Change in culture and mindset about water use in private and public sectors needed to tackle world’s water problems.
Asit K. Biswas, Cecilia Tortajada and Giovanna Chandler
THE BUSINESS TIMES | July 13, 2016
TWO key events are taking place in Singapore this week. First is the Water Leaders’ Summit within the context of the Singapore International Water Week, and the second is a CNBC discussion on Future of World’s Water: A Business Perspective. Both events will explore in depth the role that business can play in managing global water resources. Senior officers from the world’s largest corporations and leading academic figures will also discuss interlinkages between business and water.
The global business community has faced substantial stress and challenges during the post-2000 period. Among these are investor demands for sustainable investments, resource scarcities, increasing scrutiny by media and social activists about malpractices, real or perceived, and continuing technological and management evolutions.
These developments have heralded a new era for corporate sustainability reporting where businesses explain impacts of their operational practices on society, natural resources and environment. While sustainability reporting has mostly been voluntary, increasing scrutiny and pressure from non-governmental organisations (NGOs), media and governments, have encouraged the companies to assess and often publicly divulge the impacts, both positive and negative, of their activities on profitability and on society, natural resources and environment.
In response to growing demand from investors, NGOs and media for broader and more comprehensive disclosure on environmental, social and governance (ESG) indicators for business operation, the Securities and Exchange Commission (SEC) of the United States issued a guidance for publicly listed companies on key ESG issues. This guidance requires companies to take into account climate-related risks and uncertainties, physical availability of water as well as their quality considerations that could contribute to “decreased agricultural production capacity in areas affected by droughts or other weather-related changes”.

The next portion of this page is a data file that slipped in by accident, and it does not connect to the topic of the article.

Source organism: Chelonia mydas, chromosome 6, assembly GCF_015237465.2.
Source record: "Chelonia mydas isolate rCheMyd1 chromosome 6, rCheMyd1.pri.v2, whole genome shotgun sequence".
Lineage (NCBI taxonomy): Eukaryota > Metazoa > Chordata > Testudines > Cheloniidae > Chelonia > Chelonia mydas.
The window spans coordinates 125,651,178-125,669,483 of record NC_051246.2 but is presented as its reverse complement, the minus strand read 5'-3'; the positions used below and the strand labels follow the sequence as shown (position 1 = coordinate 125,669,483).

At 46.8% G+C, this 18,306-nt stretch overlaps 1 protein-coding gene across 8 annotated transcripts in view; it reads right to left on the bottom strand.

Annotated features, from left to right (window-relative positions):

The continuing California drought, and droughts in Australia, China and India, show that these events can directly affect the quality and levels of production, costs of doing business, and net profits. Under serious water scarcity conditions, a company’s licence to operate in an arid region may even be revoked, or significantly reduced. These are all material risks that investors should be aware of since they may affect the share prices of companies.
Consider the current drought in California. This has cost the farmers and agricultural businesses some US$2.7 billion in revenue losses. Similarly, for a major developing country such as India, Indian President Pranab Mukherjee (and earlier finance minister) has aptly remarked that the monsoon is “the real finance minister of India” since it affects the economy in a myriad of ways. Availability of water thus has major economic impact on business and nations.
For water, corporations need to ask three fundamental questions. First, is there enough reliable supply available, both in terms of quantity and quality, for their existing operations and future growth? Second, since water is always a local issue, will local authorities permit water withdrawals during prolonged drought years given their own water management practices are invariably poor and thus unlikely to meet increasing water needs? Third, is there a reputational risk for businesses even when water is available and companies have necessary permits to extract water during drought years? Coca-Cola and Pepsi-Cola had to close plants in India in 2004, even when they had authorisations to extract water.
Savvy investors all over the world are now aware of the importance of water as a business risk, especially for food, beverage, clothing, textile, pulp, paper, energy and mining industries. Every industry needs water for operational purposes, but some industries need significant amounts of water, and are thus more vulnerable to water scarcity.
The first major investor group to demand water information is the Norges Bank Investment Management (NBIM). It now manages an US$862 billion portfolio of the Norwegian Government Pension Fund. It announced in August 2009 that it would start assessing the water risk management practices of 1,100 companies in which they held shares.